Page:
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Tue Nov 12, 2019, 05:41 PM

Noel Ignatiev, scholar who called for abolishing whiteness, dies at 78

I remember the controversy for a couple of reasons. One is my ancestry is Irish, and popular prejudice at one time said the Irish were no better than apes and could never assimilate. (Yet somehow we did.) But mostly I remembered it because it seemed to confirm my personal experience of growing up in Hawai'i: that race and culture are malleable and fluid.

Interesting man, and an interesting obit.

Hekate

Noel Ignatiev, scholar who called for abolishing whiteness, dies at 78

https://www.latimes.com/obituaries/story/2019-11-11/noel-ignatiev-dies-race-whiteness

<snip>

Ignatiev’s best-known book, “How the Irish Became White,” was immediately influential and controversial upon its publication in 1995. It touched off a firestorm of debate at the time at academic conferences and in the pages of newspapers. In time his view that whiteness is a social and political construction — and not a phenomenon with a biological basis — has become mainstream. The resurgence of white identity politics and white nationalism in recent years made Ignatiev’s arguments relevant to a new generation of readers who argued the notion that race is more about power and privilege rather than about ancestry, or even identity.

The book detailed how the Irish, who had first come to North America as indentured servants and were reviled by the more settled populations of English and Dutch Americans, became, by the mid-19th century, accepted as white. Sadly, Ignatiev argued, the Irish became incorporated into whiteness just before the Civil War, through support for slavery and violence against free African Americans. To become white, Ignatiev wrote, did not mean to be middle class, much less rich, but rather to be accepted as equal citizens and to have access to the same neighborhoods, schools and jobs as others.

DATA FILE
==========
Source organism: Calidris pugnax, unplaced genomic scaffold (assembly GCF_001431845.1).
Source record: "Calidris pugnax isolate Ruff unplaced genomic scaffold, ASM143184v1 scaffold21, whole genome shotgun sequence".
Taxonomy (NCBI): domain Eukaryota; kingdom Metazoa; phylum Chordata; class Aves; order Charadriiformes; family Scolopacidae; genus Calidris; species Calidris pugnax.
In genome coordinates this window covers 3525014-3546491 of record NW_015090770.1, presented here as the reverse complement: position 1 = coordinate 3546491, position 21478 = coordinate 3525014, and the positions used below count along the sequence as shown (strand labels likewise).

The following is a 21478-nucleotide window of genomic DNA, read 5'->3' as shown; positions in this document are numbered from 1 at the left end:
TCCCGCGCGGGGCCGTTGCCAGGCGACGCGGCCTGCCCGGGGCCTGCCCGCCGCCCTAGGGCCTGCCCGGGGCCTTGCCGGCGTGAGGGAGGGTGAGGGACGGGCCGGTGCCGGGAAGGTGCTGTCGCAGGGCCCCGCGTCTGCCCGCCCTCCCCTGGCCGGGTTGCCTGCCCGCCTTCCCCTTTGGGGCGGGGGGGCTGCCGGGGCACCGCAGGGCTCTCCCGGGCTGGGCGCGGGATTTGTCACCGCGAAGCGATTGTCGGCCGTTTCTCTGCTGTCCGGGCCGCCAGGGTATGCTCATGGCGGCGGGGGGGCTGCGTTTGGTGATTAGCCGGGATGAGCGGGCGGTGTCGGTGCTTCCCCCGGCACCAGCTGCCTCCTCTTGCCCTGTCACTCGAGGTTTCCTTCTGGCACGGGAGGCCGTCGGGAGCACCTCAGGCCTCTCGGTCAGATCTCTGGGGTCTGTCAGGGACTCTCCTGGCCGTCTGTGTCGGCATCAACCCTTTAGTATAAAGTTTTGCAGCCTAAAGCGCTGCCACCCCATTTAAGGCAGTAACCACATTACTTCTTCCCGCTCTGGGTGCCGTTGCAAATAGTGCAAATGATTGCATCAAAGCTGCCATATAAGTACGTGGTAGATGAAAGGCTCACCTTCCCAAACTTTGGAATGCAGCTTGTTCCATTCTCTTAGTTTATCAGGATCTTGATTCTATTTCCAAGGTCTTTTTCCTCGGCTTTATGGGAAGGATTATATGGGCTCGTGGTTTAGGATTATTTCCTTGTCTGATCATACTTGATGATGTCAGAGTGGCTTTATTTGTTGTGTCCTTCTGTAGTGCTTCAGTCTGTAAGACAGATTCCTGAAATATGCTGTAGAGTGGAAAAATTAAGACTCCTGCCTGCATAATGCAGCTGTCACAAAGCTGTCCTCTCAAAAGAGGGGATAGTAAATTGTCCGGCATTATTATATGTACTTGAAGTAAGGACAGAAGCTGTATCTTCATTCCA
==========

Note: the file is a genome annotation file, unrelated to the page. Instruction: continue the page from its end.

“To Irish laborers, to become white meant at first that they could sell themselves piecemeal instead of being sold for life, and later that they could compete for jobs in all spheres instead of being confined to certain work; to Irish entrepreneurs, it meant that they could function outside of a segregated market,” Ignatiev wrote. “To both of these groups it meant that they were citizens of a democratic republic, with the right to elect and be elected, to be tried by a jury of their peers, to live wherever they could afford, and to spend, without racially imposed restrictions, whatever money they managed to acquire. In becoming white, the Irish ceased to be Green.”

Ignatiev’s argument touched off fierce debates; critics argued that he went too far in conflating racial and class privilege. He went on to found and co-edit a journal, known as Race Traitor, whose motto was “Treason to whiteness is loyalty to humanity.” His ideas seemed extreme for the time; critics called Ignatiev — who was Jewish — divisive, even self-hating.

At a 1997 conference at UC Berkeley, on “The Making and Unmaking of Whiteness,” Ignatiev argued that “whiteness is not a culture but a privilege and exists for no reason other than to defend it.”


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Hekate Nov 12 OP
Dream Girl Nov 12 #1

Response to Hekate (Original post)

Tue Nov 12, 2019, 05:45 PM

1. This is super interesting...was unaware of this as an ideology,"whiteness is not a culture but a

privilege and exists for no reason other than to defend it"

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